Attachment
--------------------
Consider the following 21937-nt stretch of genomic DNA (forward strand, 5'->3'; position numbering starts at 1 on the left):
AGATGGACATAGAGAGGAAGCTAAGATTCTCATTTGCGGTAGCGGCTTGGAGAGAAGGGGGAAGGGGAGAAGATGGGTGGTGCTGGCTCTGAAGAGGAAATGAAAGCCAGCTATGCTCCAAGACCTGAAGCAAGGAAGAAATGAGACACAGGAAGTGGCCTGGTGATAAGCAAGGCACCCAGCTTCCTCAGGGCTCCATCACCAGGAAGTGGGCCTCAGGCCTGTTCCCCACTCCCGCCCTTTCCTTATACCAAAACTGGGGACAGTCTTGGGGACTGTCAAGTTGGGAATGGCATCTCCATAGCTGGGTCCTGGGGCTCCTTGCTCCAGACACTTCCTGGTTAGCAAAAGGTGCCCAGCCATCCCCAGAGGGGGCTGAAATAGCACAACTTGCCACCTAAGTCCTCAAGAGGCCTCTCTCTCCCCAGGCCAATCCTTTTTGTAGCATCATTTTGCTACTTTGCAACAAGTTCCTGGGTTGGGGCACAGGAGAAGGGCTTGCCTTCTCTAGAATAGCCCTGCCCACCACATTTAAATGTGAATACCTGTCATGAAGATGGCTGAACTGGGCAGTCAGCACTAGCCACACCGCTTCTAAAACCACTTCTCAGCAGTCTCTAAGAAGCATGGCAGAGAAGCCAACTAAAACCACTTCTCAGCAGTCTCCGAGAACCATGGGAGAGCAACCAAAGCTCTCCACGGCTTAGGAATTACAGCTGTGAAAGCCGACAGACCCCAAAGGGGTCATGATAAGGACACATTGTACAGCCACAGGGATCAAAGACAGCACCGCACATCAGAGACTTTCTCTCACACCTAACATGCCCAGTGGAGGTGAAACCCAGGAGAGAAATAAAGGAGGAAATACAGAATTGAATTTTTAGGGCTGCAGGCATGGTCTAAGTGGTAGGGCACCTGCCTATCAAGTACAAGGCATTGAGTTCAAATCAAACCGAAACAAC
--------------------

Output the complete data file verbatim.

Consider the following 21937-nt stretch of genomic DNA (forward strand, 5'->3'; position numbering starts at 1 on the left):
AGATGGACATAGAGAGGAAGCTAAGATTCTCATTTGCGGTAGCGGCTTGGAGAGAAGGGGGAAGGGGAGAAGATGGGTGGTGCTGGCTCTGAAGAGGAAATGAAAGCCAGCTATGCTCCAAGACCTGAAGCAAGGAAGAAATGAGACACAGGAAGTGGCCTGGTGATAAGCAAGGCACCCAGCTTCCTCAGGGCTCCATCACCAGGAAGTGGGCCTCAGGCCTGTTCCCCACTCCCGCCCTTTCCTTATACCAAAACTGGGGACAGTCTTGGGGACTGTCAAGTTGGGAATGGCATCTCCATAGCTGGGTCCTGGGGCTCCTTGCTCCAGACACTTCCTGGTTAGCAAAAGGTGCCCAGCCATCCCCAGAGGGGGCTGAAATAGCACAACTTGCCACCTAAGTCCTCAAGAGGCCTCTCTCTCCCCAGGCCAATCCTTTTTGTAGCATCATTTTGCTACTTTGCAACAAGTTCCTGGGTTGGGGCACAGGAGAAGGGCTTGCCTTCTCTAGAATAGCCCTGCCCACCACATTTAAATGTGAATACCTGTCATGAAGATGGCTGAACTGGGCAGTCAGCACTAGCCACACCGCTTCTAAAACCACTTCTCAGCAGTCTCTAAGAAGCATGGCAGAGAAGCCAACTAAAACCACTTCTCAGCAGTCTCCGAGAACCATGGGAGAGCAACCAAAGCTCTCCACGGCTTAGGAATTACAGCTGTGAAAGCCGACAGACCCCAAAGGGGTCATGATAAGGACACATTGTACAGCCACAGGGATCAAAGACAGCACCGCACATCAGAGACTTTCTCTCACACCTAACATGCCCAGTGGAGGTGAAACCCAGGAGAGAAATAAAGGAGGAAATACAGAATTGAATTTTTAGGGCTGCAGGCATGGTCTAAGTGGTAGGGCACCTGCCTATCAAGTACAAGGCATTGAGTTCAAATCAAACCGAAACAAC